Drink your tea now

Many of you reading this are probably sitting on more tea than you can consume in your lifetime, or at least some multiples of years, if not decades. For those of you who fit that description, I have a story for you.

A relative of a family friend recently passed away due to a heart attack. It seems like he was interested in a number of things, tea being one of them, and teapot being another. I was called in to take a look at what’s there, to see what can be done about it. I brought along a couple of friends who are tea vendors, since I wasn’t going to buy what could be a couple hundred cakes of stuff.

Turns out there weren’t a couple hundred cakes – there were maybe 60 or 80, plus some random liu’an, so on and so forth.

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You can see some of the cakes here. You might notice a few things, one being that almost all of the tea is still shrink wrapped. The second is that they all look old. These teas seem to be purchased from multiple vendors over a number of years, but probably bought no earlier than maybe the early 2000s or so. Some of the teas are supposed to be 70s or 80s tea, more are 90s or maybe early 2000s. Some are cooked, others raw. It’s not a big collection, but it’s a collection.

And the guy never got to drink any of these.

Among these cakes is one, placed in a box on its own. We opened it, and before us was the classic Red Label wrapper. When I picked it up, however, it felt funny – too light, and the cake’s shape is not right. Upon further examination, it is pretty clear that this must’ve been a fake, and not a very good one either. The price he paid, however, was real – the price tag was still on it from a department store in Hong Kong, for the grand price of $120000 HKD, which is about how much a cake of the 50s Red Label would’ve cost about 8-10 years ago. These days it’s more like $100000 USD a cake.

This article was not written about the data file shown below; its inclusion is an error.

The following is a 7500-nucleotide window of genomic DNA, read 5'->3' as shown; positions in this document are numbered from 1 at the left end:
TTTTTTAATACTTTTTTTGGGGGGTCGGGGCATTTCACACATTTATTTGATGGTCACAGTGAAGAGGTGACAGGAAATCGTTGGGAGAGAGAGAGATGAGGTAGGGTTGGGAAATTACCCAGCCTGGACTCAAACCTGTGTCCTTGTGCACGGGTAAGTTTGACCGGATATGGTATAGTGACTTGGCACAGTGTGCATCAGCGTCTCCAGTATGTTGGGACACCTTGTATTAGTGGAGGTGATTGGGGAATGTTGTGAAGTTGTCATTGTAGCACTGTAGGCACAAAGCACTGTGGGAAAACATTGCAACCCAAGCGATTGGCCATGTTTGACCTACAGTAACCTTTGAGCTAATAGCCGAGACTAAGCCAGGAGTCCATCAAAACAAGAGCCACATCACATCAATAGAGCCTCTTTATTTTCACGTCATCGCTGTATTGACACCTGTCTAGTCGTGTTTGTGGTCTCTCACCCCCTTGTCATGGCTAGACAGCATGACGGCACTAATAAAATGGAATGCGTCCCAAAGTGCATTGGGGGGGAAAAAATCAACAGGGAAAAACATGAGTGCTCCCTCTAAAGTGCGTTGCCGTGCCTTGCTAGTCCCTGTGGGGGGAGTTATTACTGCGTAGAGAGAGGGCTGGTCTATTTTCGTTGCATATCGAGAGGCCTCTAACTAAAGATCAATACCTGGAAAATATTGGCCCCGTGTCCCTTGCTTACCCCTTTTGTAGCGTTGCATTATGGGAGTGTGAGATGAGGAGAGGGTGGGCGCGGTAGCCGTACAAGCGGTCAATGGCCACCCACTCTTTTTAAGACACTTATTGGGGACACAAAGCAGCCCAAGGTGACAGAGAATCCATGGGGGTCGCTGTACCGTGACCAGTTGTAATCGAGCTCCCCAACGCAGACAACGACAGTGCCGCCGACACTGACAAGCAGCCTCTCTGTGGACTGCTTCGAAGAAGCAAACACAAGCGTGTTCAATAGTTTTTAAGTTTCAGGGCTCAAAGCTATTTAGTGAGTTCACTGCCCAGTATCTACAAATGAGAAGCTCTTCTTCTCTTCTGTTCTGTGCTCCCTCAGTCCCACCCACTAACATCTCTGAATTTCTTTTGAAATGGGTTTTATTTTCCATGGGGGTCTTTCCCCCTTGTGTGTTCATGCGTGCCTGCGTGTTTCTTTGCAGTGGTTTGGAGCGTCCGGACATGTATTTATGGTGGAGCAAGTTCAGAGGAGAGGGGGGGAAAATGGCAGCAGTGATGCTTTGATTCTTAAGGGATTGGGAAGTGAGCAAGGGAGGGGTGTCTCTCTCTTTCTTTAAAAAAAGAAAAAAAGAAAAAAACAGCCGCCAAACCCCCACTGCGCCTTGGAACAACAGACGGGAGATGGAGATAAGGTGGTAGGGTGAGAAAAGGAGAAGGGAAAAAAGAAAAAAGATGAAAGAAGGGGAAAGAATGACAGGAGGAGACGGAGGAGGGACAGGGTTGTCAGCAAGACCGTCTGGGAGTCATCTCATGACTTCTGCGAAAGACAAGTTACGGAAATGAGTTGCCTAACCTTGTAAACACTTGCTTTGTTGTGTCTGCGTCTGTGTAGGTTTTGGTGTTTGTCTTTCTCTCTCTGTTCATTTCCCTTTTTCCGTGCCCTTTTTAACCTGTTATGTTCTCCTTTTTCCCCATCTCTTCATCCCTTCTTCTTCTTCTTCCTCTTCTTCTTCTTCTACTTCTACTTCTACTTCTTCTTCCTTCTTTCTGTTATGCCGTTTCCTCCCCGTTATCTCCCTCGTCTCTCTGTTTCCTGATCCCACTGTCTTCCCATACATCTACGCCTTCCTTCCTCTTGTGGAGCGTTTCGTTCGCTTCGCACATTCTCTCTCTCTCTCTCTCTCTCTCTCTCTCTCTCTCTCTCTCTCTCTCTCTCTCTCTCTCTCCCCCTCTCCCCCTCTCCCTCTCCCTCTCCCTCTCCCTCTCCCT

It’s still shrink wrapped too.

It’s hard to tell what kind of condition most of the cakes are in, since they’re wrapped so carefully from the vendors. It’s pretty obvious that most of them are pretty wet – some terribly so. The cakes that were not shrink wrapped were on the heavy side of traditional storage, to the point where they would be rather heavy going for those who are not used to the taste, and would depress the relative resale value. But it seems like the guy liked it that way – he has a lot of cooked tea, and heavy-going seems to be his preferred profile.

Of course, I don’t know what he’s drunk, so maybe he consumed most of his teas already. He passed before getting to 70, so while he wasn’t exactly young, he wasn’t very old either by today’s standard. The Red Label, I suspect, was a pride and joy, and he kept it separately because he paid dearly for it. Even though it’s a fake, or maybe precisely because it’s a fake, he was the only one who was going to be able to really enjoy the tea – he would think he’s drinking the real thing, and since we know that paying more for wine gives you more enjoyment for it, I think the same pattern probably applies to tea. He would’ve really loved the taste of the cake, thinking that one session is costing him upwards of $2000 USD.

Many of us sit on tea that we say to ourselves “I’ll drink it for that special occasion” or “I’ll wait till later before I enjoy it” or “I can’t bear the thought of drinking all of it.” Well, don’t let that hold you back, because chances are you are the only one who’s going to enjoy it. We can always delude ourselves to think that maybe our kids, or relatives, or whoever, will like tea, but more often than not, it’s just not the case. At least here in Hong Kong, there’s the option of selling it back to people who are in the tea trade (my vendor friend seems to do it a couple times a year – called by various friends of friends, etc). Good luck doing that in the States or Europe. So, drink up!


Comments

Drink your tea now — 10 Comments